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The No Code & Low Code Movement: What You Need to Know

By: Steve Baines

Across the industry, the low code movement has been gaining traction with recent news of funding, acquisitions, and companies like Salesforce introducing more low code features. With the accessibility, speed, and multi-functionality of low-code systems, it's an obvious strategy to adopt. As the low-code and no-code movement is continuing to emerge, there is still ample time to start the process of implementing these application development strategies into your business.

Today's outlook

As the Salesforce ecosystem grows exponentially, acquiring qualified and experienced talent is becoming more scarce. As a result of this shortage, admins and everyday business users are increasingly being asked to produce more technically oriented solutions. Salesforce has recognized the need to offer easier, more straightforward tools that uphold sophisticated business logic and user experiences.

Leveraging these tools as a Salesforce admin or developer helps to balance the needs of business users who want more complex solutions and technical teams who are starved for resources. It's critical to incorporate low-code and no-code solutions into your technology roadmap and evaluate how users will change their Salesforce utilization without having to lean on a coded solution.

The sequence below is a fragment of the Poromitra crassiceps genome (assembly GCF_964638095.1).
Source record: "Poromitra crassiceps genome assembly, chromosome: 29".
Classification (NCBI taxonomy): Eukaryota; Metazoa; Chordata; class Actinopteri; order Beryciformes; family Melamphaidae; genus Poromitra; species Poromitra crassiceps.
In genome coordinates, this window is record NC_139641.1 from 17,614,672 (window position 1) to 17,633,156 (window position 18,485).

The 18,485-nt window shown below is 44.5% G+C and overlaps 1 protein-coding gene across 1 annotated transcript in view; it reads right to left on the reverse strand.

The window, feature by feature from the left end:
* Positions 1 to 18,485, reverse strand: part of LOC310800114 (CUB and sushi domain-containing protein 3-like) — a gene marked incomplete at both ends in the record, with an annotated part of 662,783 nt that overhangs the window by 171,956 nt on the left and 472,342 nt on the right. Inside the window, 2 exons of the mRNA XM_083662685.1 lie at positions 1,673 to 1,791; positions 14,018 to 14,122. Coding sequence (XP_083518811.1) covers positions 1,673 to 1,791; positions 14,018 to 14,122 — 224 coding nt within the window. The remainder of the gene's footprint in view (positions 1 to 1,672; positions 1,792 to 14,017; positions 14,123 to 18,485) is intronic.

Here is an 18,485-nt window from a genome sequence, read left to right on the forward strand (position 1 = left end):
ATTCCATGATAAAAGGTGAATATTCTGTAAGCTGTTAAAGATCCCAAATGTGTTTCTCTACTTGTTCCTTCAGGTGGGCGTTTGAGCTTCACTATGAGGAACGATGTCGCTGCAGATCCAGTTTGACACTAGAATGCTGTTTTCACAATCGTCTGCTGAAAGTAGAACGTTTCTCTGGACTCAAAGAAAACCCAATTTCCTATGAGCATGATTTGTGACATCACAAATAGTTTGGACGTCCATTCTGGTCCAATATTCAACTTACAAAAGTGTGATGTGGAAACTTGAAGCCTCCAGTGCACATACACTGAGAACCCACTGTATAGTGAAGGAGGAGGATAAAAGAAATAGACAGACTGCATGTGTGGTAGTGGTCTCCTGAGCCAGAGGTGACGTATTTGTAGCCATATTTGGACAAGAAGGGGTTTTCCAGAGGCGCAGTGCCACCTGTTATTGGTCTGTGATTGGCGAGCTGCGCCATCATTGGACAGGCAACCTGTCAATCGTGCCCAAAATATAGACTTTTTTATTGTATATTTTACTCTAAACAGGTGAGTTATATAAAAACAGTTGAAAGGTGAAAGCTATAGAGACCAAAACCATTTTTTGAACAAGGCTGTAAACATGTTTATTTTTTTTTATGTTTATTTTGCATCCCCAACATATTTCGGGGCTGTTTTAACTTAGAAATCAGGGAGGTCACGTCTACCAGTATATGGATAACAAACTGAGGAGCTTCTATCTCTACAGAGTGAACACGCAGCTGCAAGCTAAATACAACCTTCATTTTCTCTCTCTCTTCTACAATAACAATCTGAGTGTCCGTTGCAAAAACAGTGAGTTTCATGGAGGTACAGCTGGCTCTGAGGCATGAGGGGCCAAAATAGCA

Difference between no-code and low-code

Although there are many similarities between no-code, low-code solutions, there is a difference. It's easy to use these terms interchangeably but there are stark differences in the approach to using them as well as the intended audiences of each. For example, no-code solutions are meant to be just that - zero coding required. They're intended to be used by everyday admins and non-technical users. Process builder or the legacy workflow engine are two great examples of no-code solutions in Salesforce. Contrast that to low-code solutions, where there is still a degree of technical knowledge needed, but the tool itself still does most of the heavy lifting.

As it pertains to Salesforce, a great example of a low-code solution is flow. While it is not necessary to write code to interact with records and objects, a flow developer still has the ability to create high-level business logic with many of the concepts that are available in a coded solution.

As companies like Salesforce continue to evolve their ecosystem, we will start to see a blending of no-code and low-code solutions into a single tool set, and the distinction between the two will become blurred. For example, Salesforce has advertised that the process builder user interface is eventually going to be unavailable, and all declarative automation will be run from the lightning flow designer.  Users will still be able to create both no-code and low-code solutions from that single interface, but again, the distinction becomes less and less clear as the tools evolve.